I know that some editors will not receive work from a third party. Is that to discourage a barrage of submissions from agents? What poet can afford to hire an agent to submit their work? To avoid trouble, I have a separate email account dedicated to submissions that must be made in Bill’s name. All other work comes out of an account in both our names, and I submit ‘on behalf of’ Bill.
Why should an editor prefer to deal with me rather than directly with the writer? I can afford to be more dispassionate about the work, and I’m a bit of a slut when it comes to editors’ whims. They want to change a word, or some punctuation? It’s their publication, I’m game. Bill may go into his eenie meenie chili beanie state when he writes, and sweat blood over his words, but they are not sacred to me. I only serve one god: the Editor, who has the power to put the words on the printed page or screen. I have seen discussions in online Poetry forums where poets bristle over proposed changes by editors, even withdrawing their work over it. I wonder why they would submit their work to editors they don’t trust, publications they don’t admire. By the time I send out a submission, I have done a great deal of research about the publication and editors. I always know who I’m jumping into bed with before I switch off the lights.
We can go back to what Bill wants when we send out a manuscript, or not. Mary Baine Campbell made an inspired edit to one of Bill’s poems that appeared in the Ellen LaForge Poetry Prize Annual. And Sarah & Wendy from Verse Wisconsin didn’t like the couplet at the end of a sonnet, so I had Bill write three possible alternatives. The ending they chose suddenly ‘made’ the poem. And here’s a little secret for all you contemporary poets out there: according the Elizabeth Savage of Kestrel, the three most overused words in Poetry today are “ancient,” “caress” and “porcelain,” words to avoid unless you want to end up in the cliché rejection pile. Bill replaced ‘ancient’ and voila! Publication. My job is to get the words published and I have no scruples at all about pleasing my clients.
Do you make the edits, or does Bill? Who has the final say if there is disagreement? Do you ever suggest edits to his work to him before you send it out? Do you ever hold any of his poems back from submission? If so, why?
When the Muse whispers words in Bill’s ear, she often neglects to mention commas and periods. He likes to leave that to me – it may be his strategy for getting me involved in the creative process, or it may simply be his rotten character. When I think a poem needs edits, or a publication has asked for them, Bill and I sit down together, I read it aloud, and we fix things, side by side. I rarely touch anything without his approval because he is the Wordsmith. But I am reading for meaning, if it doesn’t make sense, I will press for changes until it does. Of course, we never disagree.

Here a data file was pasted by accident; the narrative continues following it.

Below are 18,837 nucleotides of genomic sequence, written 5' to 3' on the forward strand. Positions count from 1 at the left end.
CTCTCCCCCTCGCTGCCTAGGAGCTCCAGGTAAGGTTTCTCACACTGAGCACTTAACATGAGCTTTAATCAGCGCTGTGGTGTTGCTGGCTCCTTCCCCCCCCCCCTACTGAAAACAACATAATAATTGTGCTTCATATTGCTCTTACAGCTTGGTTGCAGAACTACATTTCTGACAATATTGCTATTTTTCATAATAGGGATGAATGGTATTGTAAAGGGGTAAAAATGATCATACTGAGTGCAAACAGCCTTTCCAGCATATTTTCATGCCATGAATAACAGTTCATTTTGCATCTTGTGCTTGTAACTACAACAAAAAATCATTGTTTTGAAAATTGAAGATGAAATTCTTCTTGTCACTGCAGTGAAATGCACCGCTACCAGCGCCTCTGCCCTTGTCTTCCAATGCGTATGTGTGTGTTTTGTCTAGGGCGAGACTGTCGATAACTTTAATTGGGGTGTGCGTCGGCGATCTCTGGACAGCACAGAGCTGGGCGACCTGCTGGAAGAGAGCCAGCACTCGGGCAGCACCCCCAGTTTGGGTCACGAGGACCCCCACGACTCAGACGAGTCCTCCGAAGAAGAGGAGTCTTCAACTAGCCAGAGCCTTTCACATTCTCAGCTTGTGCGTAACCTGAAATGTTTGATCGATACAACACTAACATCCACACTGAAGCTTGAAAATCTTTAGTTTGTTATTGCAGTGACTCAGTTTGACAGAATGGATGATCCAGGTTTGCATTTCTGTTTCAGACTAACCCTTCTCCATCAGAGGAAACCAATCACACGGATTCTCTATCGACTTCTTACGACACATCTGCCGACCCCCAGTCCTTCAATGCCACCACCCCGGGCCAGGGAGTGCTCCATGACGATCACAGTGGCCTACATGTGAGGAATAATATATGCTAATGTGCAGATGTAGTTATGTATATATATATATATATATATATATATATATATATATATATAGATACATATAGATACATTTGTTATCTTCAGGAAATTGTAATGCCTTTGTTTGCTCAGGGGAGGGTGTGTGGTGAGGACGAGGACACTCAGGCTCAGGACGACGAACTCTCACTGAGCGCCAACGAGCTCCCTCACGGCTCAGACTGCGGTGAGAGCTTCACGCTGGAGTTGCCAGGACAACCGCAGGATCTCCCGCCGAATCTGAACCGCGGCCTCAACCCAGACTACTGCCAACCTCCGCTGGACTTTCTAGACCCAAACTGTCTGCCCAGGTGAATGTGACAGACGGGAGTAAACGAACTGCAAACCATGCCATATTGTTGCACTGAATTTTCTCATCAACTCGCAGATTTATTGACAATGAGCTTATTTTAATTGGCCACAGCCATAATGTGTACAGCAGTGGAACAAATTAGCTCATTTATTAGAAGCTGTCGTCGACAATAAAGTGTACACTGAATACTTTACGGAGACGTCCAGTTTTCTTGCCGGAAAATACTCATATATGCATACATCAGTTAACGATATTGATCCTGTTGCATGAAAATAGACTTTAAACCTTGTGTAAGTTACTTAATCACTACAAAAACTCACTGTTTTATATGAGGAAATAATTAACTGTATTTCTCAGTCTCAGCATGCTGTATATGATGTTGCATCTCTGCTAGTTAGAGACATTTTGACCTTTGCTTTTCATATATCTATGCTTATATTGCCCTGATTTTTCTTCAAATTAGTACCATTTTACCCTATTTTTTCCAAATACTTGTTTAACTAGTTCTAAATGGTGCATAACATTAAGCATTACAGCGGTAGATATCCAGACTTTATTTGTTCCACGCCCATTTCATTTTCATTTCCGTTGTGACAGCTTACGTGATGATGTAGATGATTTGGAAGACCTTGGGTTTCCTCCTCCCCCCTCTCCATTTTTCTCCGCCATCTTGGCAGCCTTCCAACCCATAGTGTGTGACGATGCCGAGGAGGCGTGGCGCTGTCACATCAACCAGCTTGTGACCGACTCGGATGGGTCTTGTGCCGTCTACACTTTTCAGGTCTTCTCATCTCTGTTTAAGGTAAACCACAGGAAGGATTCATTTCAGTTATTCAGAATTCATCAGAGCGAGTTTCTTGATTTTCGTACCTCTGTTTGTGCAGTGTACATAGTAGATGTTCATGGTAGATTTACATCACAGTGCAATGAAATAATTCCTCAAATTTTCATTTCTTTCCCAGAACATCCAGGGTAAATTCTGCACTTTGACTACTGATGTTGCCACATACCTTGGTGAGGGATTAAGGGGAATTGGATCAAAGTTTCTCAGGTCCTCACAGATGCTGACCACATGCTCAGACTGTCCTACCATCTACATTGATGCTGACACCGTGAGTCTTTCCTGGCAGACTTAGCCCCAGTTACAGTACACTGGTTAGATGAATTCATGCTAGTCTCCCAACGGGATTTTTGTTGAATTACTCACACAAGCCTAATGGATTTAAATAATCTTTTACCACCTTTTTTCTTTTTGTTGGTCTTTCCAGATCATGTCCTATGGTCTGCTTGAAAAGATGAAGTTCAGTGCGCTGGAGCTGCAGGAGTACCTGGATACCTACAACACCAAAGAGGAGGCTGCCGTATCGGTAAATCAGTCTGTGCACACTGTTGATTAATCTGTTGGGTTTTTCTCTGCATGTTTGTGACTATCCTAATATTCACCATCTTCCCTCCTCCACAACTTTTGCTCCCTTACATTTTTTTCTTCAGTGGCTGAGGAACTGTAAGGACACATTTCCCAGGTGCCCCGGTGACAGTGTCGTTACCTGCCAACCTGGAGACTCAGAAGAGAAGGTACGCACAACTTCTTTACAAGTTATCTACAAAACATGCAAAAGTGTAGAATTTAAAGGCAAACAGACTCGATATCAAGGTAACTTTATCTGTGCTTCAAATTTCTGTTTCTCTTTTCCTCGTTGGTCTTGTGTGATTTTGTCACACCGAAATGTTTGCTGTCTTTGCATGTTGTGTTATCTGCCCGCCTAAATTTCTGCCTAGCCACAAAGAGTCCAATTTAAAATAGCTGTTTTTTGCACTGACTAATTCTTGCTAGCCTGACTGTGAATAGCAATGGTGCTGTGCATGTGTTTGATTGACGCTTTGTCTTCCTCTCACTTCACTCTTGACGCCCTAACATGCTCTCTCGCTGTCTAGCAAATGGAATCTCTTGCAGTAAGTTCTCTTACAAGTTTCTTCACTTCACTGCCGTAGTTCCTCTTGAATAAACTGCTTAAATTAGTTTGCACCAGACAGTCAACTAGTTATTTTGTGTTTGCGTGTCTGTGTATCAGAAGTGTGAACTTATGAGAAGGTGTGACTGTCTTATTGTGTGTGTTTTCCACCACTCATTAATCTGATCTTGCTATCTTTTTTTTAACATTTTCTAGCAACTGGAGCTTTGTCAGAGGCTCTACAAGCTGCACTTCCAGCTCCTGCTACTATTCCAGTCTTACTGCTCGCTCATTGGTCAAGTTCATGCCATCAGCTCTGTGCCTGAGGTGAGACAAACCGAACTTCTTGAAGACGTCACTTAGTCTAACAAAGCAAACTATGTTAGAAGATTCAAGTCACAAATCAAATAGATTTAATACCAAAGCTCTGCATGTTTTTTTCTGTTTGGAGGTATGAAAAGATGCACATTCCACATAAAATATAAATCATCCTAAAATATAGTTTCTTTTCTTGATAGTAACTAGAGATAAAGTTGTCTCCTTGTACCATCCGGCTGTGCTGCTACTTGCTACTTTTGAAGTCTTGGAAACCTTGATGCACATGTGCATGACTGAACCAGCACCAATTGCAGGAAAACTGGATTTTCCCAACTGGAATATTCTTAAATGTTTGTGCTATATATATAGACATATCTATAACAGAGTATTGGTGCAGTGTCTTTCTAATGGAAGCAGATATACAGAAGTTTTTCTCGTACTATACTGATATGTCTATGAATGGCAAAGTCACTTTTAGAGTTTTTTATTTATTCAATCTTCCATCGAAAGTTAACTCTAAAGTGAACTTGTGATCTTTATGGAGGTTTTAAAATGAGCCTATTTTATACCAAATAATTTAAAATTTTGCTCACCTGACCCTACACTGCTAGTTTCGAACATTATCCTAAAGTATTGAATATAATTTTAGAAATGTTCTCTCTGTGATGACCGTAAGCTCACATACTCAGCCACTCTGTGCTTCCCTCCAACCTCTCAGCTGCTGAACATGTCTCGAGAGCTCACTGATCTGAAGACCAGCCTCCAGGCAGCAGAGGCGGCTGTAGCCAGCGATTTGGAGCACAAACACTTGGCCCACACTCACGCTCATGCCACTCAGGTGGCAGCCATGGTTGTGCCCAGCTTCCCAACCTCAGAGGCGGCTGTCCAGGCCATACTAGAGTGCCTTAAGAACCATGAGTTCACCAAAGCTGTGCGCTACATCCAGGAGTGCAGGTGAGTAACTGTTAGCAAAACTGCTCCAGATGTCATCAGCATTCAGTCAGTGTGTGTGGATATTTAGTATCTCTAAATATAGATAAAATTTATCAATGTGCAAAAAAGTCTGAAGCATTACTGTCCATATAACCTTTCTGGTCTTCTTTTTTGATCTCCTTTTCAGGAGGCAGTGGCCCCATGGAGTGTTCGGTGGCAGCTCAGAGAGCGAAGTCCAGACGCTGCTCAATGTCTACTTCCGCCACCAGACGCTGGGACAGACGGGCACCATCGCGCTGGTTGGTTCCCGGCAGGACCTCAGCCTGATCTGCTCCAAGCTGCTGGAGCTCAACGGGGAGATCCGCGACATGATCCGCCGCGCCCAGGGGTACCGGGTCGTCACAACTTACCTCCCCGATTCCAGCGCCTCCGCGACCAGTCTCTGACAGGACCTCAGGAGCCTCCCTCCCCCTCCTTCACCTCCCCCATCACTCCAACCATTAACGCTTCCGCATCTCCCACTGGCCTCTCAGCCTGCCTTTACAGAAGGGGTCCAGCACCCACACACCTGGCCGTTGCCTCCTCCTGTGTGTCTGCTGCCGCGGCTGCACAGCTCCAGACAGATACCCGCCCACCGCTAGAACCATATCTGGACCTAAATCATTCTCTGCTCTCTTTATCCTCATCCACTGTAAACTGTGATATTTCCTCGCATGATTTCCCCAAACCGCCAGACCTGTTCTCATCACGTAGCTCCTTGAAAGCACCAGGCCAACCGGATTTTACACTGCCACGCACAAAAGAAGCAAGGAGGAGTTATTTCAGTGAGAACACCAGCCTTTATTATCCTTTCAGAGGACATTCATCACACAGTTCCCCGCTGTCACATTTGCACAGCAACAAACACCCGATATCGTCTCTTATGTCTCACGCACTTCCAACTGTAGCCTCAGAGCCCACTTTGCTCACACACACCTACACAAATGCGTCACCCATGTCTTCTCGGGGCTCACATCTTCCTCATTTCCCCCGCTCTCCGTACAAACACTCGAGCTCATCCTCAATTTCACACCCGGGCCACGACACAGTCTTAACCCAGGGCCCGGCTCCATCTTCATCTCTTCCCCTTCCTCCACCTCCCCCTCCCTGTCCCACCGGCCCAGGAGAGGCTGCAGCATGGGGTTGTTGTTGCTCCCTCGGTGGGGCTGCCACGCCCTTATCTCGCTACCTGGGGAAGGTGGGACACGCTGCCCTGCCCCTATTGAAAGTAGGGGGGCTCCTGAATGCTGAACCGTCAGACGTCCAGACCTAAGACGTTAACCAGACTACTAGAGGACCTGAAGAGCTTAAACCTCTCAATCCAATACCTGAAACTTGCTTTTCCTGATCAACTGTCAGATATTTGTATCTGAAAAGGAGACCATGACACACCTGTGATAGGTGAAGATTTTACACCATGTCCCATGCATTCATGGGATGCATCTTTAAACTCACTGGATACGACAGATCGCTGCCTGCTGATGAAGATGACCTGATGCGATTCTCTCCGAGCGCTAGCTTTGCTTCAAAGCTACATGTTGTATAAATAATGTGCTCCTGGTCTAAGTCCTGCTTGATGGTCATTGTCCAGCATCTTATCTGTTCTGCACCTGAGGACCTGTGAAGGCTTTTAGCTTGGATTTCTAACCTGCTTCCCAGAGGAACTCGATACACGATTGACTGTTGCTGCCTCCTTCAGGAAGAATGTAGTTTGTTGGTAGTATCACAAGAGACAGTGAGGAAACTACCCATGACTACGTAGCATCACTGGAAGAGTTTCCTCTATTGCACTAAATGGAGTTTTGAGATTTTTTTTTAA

There are a few reasons why I might refrain from sending a piece out. I’m a little uncomfortable with anything that reveals too much about our intimate lives, or is too steamy in general. Must be my puritanical New England upbringing. Of his older poems, there are several that never seem to make it out of my computer. One concerns a former girlfriend wearing an ankle bracelet. Apologies to all who wear them, but I find them cheap, so no matter how often Bill tells me of their appeal, I can never bring myself to send that poem out. There is an entire batch of others that Bill deems unworthy, but I smuggle them out sometimes anyway, and they get taken.
If you do advocate for the model, what is your advice for putative-submitters-for-others?
Bill gave me one piece of advice when I started: use a data base. I didn’t listen, and if you promise not to mention it to him, I will reluctantly admit it was probably a mistake. My record keeping is labor intensive. And the work isn’t quickly enough at my finger tips for Bill’s taste when we sit down to pick out poems together, which gives him the opportunity to remind me that I should have used a database when I started. I need to give him something to complain about.
Has your success (ie publication) rate been higher than your husband’s when he was submitting for himself? If yes, why; if no, why?
Well, considering that Bill never submitted anything for himself – it seems he always got his girlfriends to do it – his publication rate has gone up astronomically since I started. So, yes, my success rate is much better. I began about 18 months ago, and have averaged a submission a day. The acceptance rate, excluding competition submissions, is over 40%. Duotrope doesn’t even figure his averages into their calculations anymore. I don’t think they believe me.